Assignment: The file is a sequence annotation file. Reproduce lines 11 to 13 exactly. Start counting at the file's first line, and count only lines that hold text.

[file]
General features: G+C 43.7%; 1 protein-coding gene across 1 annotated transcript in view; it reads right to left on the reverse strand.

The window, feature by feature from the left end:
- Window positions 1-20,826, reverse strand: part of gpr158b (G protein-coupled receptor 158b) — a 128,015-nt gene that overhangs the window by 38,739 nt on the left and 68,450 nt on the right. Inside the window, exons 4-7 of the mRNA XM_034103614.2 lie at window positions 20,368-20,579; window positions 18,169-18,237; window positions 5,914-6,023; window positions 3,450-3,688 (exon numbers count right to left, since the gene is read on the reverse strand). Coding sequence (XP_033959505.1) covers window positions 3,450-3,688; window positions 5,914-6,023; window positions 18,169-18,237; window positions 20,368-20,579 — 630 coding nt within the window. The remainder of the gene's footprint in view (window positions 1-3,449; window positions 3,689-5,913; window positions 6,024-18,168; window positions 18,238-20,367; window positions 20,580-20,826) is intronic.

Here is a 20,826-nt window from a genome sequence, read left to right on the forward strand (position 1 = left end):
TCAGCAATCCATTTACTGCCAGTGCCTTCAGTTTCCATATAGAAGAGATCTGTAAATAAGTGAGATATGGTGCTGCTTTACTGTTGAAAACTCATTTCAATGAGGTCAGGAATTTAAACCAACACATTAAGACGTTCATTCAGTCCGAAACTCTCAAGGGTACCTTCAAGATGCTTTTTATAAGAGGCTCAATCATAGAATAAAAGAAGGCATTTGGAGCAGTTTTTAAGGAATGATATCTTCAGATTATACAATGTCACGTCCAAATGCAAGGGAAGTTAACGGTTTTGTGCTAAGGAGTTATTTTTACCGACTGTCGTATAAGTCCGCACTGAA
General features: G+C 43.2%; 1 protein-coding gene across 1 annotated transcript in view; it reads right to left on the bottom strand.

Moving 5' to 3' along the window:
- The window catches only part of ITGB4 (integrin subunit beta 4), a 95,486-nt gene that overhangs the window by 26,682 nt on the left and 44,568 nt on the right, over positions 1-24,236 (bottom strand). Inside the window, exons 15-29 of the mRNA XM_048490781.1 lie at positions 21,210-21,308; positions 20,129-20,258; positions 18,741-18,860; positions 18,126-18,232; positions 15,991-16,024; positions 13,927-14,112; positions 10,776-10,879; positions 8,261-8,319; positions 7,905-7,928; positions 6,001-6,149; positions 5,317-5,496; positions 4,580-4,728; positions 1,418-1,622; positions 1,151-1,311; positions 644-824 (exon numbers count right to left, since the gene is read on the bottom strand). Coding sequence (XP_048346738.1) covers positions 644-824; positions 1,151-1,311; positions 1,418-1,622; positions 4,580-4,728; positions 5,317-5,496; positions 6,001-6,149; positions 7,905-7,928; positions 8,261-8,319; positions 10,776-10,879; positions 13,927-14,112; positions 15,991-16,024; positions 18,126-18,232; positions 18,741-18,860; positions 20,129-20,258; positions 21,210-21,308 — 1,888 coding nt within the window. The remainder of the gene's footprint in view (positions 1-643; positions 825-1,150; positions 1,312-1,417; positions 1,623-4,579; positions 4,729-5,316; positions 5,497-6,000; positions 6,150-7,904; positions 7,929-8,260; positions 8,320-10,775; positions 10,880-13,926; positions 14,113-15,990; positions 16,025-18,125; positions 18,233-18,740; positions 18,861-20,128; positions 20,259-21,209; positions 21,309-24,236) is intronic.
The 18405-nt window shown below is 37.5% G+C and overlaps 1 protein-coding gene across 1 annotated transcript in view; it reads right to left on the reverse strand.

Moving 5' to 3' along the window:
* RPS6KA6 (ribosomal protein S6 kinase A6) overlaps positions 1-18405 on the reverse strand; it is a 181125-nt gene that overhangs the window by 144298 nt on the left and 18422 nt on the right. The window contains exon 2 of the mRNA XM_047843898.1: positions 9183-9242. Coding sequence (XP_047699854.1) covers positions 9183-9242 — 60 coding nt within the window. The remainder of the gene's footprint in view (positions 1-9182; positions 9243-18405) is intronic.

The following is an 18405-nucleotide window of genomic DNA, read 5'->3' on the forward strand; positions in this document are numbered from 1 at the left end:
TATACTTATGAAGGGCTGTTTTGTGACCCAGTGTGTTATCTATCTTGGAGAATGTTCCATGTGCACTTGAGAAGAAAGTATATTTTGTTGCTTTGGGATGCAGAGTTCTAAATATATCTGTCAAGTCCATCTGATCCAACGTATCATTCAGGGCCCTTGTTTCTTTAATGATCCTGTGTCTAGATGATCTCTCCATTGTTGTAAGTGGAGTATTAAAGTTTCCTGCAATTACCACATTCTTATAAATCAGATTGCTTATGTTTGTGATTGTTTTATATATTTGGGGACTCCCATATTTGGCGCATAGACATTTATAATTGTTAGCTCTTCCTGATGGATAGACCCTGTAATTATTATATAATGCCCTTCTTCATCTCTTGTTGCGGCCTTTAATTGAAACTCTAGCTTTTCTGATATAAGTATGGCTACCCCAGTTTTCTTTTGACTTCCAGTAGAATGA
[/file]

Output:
* RPS6KA6 (ribosomal protein S6 kinase A6) overlaps positions 1-18405 on the reverse strand; it is a 181125-nt gene that overhangs the window by 144298 nt on the left and 18422 nt on the right. The window contains exon 2 of the mRNA XM_047843898.1: positions 9183-9242. Coding sequence (XP_047699854.1) covers positions 9183-9242 — 60 coding nt within the window. The remainder of the gene's footprint in view (positions 1-9182; positions 9243-18405) is intronic.

The following is an 18405-nucleotide window of genomic DNA, read 5'->3' on the forward strand; positions in this document are numbered from 1 at the left end:
TATACTTATGAAGGGCTGTTTTGTGACCCAGTGTGTTATCTATCTTGGAGAATGTTCCATGTGCACTTGAGAAGAAAGTATATTTTGTTGCTTTGGGATGCAGAGTTCTAAATATATCTGTCAAGTCCATCTGATCCAACGTATCATTCAGGGCCCTTGTTTCTTTAATGATCCTGTGTCTAGATGATCTCTCCATTGTTGTAAGTGGAGTATTAAAGTTTCCTGCAATTACCACATTCTTATAAATCAGATTGCTTATGTTTGTGATTGTTTTATATATTTGGGGACTCCCATATTTGGCGCATAGACATTTATAATTGTTAGCTCTTCCTGATGGATAGACCCTGTAATTATTATATAATGCCCTTCTTCATCTCTTGTTGCGGCCTTTAATTGAAACTCTAGCTTTTCTGATATAAGTATGGCTACCCCAGTTTTCTTTTGACTTCCAGTAGAATGA